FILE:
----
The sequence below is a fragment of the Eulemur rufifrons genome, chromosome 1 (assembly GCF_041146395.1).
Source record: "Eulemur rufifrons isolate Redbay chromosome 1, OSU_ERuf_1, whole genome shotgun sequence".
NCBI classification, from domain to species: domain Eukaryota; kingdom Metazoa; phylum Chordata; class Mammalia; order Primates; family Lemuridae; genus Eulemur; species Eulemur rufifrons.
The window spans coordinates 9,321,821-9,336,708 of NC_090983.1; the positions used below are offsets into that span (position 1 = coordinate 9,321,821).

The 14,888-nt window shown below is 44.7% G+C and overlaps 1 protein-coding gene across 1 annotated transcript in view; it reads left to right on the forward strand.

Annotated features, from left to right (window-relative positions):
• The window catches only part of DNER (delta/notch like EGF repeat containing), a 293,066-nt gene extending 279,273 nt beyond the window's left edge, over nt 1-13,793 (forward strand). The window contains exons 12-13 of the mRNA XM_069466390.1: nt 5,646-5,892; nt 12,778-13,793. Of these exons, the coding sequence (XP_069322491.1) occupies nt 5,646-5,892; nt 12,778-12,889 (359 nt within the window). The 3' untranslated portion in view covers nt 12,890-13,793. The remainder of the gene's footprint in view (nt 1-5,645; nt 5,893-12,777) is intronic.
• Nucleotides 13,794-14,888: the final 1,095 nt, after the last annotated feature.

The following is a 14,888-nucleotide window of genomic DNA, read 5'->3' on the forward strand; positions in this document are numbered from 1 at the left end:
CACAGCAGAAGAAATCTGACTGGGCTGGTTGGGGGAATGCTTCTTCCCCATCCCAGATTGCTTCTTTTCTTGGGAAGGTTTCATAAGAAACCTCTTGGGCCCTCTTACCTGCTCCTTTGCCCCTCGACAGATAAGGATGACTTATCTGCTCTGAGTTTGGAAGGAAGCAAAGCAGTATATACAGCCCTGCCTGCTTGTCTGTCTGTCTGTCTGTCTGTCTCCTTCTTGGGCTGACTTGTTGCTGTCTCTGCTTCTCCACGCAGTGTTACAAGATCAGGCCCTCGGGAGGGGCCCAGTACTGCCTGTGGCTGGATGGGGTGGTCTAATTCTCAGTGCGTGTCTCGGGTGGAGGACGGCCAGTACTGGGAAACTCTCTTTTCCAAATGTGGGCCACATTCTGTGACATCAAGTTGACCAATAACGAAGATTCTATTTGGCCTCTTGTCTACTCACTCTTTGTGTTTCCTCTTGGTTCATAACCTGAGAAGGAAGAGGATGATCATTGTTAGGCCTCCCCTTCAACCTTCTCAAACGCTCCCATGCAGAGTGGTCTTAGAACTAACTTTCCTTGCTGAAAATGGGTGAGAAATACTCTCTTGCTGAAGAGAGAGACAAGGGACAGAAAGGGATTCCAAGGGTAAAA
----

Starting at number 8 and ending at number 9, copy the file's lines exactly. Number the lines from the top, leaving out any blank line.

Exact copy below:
• Nucleotides 13,794-14,888: the final 1,095 nt, after the last annotated feature.

The following is a 14,888-nucleotide window of genomic DNA, read 5'->3' on the forward strand; positions in this document are numbered from 1 at the left end: